2. Avatar Richard Ure says:

    With the assistance of his glove puppet colleagues, Morrison has closely aligned himself with the self-seeking and dishonesty of Bridget Mackenzie’s choices for preferment. Her standards and behaviour are now his standards and behaviour. Many sports club volunteers are angry and many others are appalled at their official contempt of process. Standing by her might have appealed to Morrison’s short term marketing instincts, but was it wise politically to stand by her beyond the death?

  3. Avatar Andrew McRae says:

    Good work as usual, Mungo. But I don’t hold with this ‘Scotty from marketing’ stuff. Morrison has no marketing qualification as far as I know, and wouldn’t know what marketing is or how it is practised. If his two ingloriously terminated national tourism jobs were comprised of ‘marketing’, then it surely bears out what I’ve said. Morrison is ‘Scotty from advertising’; he’s nothing but a spruiker, which I suppose is another way of saying he’s from ‘Spin’.

  4. Avatar Geoff Upton says:

    Personal abuse and rants are fine in some media but more constructive comments are appreciated and expected in this august publication

    • Avatar Felix MacNeill says:

      But it’s necessary to quote the person you are writing about, so it’s almost inevitable that there will be a fair bit of “personal abuse and rants” getting into the text

  5. Avatar Peter Martin says:

    “The key words were adaptation and resilience – we just needed to adapt and resile like buggery, and all would be well.”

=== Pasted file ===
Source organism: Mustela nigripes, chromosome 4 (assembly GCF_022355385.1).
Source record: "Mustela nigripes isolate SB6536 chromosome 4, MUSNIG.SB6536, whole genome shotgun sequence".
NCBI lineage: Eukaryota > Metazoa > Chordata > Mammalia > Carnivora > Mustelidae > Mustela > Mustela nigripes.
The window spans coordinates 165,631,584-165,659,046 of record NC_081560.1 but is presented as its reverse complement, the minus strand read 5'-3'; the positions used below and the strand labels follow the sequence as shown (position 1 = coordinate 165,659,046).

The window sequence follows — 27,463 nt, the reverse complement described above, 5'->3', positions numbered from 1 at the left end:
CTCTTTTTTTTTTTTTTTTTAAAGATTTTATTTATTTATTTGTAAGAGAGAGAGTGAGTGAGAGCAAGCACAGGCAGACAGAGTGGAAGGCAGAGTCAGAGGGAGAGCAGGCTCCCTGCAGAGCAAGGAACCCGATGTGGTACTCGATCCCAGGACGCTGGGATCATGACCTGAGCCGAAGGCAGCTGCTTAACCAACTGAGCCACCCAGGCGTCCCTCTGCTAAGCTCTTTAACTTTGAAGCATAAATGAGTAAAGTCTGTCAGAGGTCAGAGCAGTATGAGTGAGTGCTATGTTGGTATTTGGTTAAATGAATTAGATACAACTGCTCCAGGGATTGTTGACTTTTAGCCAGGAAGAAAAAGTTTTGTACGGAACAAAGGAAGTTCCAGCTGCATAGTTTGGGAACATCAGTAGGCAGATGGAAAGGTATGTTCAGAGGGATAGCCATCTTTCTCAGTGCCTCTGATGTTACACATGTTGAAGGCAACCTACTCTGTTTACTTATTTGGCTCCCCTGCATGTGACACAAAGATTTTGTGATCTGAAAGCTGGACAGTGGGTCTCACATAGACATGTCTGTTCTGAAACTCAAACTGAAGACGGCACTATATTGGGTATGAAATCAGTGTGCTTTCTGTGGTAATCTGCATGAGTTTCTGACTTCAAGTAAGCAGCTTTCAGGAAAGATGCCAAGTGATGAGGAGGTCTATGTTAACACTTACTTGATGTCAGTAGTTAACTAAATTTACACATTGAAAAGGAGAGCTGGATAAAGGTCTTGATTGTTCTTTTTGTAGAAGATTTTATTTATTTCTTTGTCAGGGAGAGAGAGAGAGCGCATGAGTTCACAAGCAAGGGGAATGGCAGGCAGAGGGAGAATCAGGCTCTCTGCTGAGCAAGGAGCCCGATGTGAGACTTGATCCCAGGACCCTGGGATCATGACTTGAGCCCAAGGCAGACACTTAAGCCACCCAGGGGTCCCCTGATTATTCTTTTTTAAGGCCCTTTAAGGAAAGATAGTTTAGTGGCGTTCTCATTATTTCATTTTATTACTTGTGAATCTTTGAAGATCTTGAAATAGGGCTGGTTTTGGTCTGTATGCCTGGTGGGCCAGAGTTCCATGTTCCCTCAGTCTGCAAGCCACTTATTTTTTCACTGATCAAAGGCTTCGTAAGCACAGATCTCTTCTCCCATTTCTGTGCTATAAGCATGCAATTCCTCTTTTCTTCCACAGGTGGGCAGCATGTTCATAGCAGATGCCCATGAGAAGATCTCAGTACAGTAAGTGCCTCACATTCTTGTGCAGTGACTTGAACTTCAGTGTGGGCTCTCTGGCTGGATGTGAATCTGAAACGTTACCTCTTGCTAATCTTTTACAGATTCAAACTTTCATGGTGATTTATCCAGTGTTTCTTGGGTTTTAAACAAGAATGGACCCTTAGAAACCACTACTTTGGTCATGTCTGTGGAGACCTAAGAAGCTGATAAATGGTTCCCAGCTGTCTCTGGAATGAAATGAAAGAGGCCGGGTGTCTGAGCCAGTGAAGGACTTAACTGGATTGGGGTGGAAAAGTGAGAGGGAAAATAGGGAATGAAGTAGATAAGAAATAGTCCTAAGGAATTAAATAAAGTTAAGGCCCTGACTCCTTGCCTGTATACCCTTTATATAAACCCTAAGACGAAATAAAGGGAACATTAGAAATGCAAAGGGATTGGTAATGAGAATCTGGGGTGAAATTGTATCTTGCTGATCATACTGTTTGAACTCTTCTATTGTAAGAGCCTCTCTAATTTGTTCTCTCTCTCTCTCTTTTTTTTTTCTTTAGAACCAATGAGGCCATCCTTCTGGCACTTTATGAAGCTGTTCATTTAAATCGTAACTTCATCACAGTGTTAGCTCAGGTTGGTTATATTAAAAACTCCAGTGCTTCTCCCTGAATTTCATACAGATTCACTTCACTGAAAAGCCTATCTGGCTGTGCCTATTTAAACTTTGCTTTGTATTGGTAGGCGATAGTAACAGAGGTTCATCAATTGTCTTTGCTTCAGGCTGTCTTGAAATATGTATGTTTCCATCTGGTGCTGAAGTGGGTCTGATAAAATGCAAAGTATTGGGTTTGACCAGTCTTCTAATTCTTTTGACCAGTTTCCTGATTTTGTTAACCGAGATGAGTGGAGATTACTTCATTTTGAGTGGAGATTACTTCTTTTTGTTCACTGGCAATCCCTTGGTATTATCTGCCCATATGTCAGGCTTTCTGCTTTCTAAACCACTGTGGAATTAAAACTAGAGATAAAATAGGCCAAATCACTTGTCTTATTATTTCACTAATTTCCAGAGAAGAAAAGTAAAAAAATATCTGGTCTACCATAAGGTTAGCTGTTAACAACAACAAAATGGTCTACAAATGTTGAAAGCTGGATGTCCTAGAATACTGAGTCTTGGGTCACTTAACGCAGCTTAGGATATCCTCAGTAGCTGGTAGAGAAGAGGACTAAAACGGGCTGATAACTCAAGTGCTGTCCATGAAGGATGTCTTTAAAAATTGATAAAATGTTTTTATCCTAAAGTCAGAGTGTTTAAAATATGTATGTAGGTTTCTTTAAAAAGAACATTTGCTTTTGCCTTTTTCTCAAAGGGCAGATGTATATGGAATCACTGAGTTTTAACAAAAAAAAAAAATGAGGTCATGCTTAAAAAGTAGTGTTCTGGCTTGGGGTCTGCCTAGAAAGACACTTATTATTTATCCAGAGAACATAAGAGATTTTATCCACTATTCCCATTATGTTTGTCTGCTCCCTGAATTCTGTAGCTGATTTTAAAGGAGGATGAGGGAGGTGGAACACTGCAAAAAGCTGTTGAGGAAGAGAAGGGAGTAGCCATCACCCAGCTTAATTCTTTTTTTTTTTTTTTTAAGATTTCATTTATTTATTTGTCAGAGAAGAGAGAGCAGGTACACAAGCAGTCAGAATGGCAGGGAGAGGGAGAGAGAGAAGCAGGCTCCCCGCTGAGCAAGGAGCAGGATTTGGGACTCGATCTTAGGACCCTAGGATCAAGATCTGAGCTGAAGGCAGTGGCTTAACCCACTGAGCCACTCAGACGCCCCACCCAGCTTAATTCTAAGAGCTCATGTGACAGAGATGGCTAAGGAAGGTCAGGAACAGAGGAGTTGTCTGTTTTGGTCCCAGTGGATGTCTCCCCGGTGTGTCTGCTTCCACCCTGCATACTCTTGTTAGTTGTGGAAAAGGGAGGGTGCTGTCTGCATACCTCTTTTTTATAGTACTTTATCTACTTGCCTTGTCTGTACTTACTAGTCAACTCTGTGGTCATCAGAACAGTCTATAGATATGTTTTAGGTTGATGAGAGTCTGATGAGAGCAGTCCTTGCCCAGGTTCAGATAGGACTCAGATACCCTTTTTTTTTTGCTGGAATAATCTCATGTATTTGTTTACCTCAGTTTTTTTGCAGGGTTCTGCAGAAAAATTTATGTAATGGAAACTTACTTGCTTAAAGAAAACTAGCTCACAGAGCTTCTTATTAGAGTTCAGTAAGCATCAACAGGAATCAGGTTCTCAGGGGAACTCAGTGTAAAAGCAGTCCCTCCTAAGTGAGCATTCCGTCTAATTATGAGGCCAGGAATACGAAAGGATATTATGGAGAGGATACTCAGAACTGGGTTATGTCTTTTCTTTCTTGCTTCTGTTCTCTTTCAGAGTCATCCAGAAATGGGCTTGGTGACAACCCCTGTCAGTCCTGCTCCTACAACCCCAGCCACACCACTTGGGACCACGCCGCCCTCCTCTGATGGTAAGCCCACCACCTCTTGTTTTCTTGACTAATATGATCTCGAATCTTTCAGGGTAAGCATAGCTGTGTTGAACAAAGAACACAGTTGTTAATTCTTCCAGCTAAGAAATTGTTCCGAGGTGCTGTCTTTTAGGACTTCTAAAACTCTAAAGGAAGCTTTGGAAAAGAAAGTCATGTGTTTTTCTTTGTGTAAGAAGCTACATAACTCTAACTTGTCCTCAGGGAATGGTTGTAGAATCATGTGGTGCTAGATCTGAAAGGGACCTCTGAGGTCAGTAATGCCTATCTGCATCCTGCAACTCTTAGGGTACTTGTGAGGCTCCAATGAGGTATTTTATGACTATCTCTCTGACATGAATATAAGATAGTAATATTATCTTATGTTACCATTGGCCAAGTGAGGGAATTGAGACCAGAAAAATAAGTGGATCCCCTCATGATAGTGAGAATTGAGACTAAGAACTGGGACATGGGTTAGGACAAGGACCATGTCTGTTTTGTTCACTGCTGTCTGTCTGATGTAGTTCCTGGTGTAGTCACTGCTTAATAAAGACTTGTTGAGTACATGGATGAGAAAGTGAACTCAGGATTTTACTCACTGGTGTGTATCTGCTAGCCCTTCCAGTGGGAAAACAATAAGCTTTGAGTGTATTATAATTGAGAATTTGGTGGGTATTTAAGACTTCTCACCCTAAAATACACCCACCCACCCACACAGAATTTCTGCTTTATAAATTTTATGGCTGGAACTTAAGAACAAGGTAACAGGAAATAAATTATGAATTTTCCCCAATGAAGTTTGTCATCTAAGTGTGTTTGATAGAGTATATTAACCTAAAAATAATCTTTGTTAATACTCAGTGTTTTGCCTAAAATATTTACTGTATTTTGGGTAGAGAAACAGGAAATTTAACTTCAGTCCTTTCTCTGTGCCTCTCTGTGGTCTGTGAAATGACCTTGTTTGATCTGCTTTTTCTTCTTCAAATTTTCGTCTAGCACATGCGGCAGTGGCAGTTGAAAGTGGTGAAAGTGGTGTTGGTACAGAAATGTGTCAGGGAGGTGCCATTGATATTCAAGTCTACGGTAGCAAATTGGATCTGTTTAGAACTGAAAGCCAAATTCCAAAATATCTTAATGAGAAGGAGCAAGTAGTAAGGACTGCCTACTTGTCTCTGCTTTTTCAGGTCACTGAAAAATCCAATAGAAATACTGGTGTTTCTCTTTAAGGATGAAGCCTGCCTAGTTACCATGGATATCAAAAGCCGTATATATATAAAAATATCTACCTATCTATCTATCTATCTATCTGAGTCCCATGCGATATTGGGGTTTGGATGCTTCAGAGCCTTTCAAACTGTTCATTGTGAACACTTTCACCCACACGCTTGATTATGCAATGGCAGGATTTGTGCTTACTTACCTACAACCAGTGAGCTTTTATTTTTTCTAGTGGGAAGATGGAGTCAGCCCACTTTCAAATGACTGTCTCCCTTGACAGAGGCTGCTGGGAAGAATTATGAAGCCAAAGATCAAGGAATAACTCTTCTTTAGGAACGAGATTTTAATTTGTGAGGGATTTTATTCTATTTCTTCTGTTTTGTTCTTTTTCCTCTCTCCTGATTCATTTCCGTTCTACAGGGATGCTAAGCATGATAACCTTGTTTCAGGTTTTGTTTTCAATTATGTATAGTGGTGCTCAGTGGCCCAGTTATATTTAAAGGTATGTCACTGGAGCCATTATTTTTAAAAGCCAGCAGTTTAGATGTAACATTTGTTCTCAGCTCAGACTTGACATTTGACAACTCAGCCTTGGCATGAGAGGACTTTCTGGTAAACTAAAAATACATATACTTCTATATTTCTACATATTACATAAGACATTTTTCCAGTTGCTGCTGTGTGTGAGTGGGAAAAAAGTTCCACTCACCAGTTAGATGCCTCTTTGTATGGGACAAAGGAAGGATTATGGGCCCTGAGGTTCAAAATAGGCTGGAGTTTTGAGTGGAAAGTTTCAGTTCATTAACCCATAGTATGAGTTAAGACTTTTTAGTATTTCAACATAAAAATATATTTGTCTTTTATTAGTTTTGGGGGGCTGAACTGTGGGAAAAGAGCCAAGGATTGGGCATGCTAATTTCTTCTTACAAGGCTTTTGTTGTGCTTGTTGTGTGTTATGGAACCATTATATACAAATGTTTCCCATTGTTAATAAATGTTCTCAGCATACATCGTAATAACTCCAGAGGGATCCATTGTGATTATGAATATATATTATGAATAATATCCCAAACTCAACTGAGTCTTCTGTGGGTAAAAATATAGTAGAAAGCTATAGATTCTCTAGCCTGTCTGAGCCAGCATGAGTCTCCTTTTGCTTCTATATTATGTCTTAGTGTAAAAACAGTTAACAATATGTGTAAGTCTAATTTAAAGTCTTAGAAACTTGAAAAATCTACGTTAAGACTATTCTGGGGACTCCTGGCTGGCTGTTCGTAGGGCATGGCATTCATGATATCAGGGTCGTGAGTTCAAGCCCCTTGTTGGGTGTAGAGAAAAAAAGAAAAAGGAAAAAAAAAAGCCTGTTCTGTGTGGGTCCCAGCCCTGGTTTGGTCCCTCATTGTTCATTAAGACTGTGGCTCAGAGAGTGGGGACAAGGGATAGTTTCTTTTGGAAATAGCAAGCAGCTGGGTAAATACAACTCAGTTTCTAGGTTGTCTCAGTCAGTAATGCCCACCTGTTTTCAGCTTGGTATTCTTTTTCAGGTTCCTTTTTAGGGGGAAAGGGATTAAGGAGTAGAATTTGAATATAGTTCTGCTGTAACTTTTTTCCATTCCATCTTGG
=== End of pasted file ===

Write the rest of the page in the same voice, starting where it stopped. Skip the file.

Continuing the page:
I see what you did there..

    Bloody marvellous. Like the Saturday crosswords.
    And apropos of nothing, I’ll sneak in thanks and public acknowledgement for your single-handed saving of Gough’s Blacktown speech when Richo’s grand organisation skills in getting himself a good seat near the front of the hall seemed to miss out on a few details like the provision of volunteering help. Years later Freudy told me Gough saw what was happening with the curtains and the carpentery and was awake to what happened. Couldn’t have happened right without your kind intervention.

  6. Avatar Allan Kessing says:

    I’m glad that Mungo pointed out that, even as a marketeer, SmoKo is not just useless but has that special Sadim magic, everything he touches turns to …
    He must wish that Barnaby had returned to the gNats leadership because then there would be an even better target for public ire.
    A wonderful irony that the return of Parliament is being devoted entirely to a Condolence Motion, even as the a/c works overtime to make the air breathable and the fires south of Canberra continue to rage.

  7. Avatar James O'Neill says:

    You omitted to mention that Morrison was also fired from his New Zealand job for incompetence. It is really difficult to muster much sympathy for Australia. Morrison is PM not least because this country has an electoral system that rewards the deal between Liberal and National at the expense of representative democracy. As a simple illustration, compare the share of the vote obtained by the National and Green parties in the House and then look at their respective numbers of seats. It is an affront to one’s intelligence to call that a democratic system. As far as I know Australia is the only country in the developed world with such a system and it is not hard to see why.
    Australians may now be discovering what a useless phony Morrison is, but they have only themselves to blame.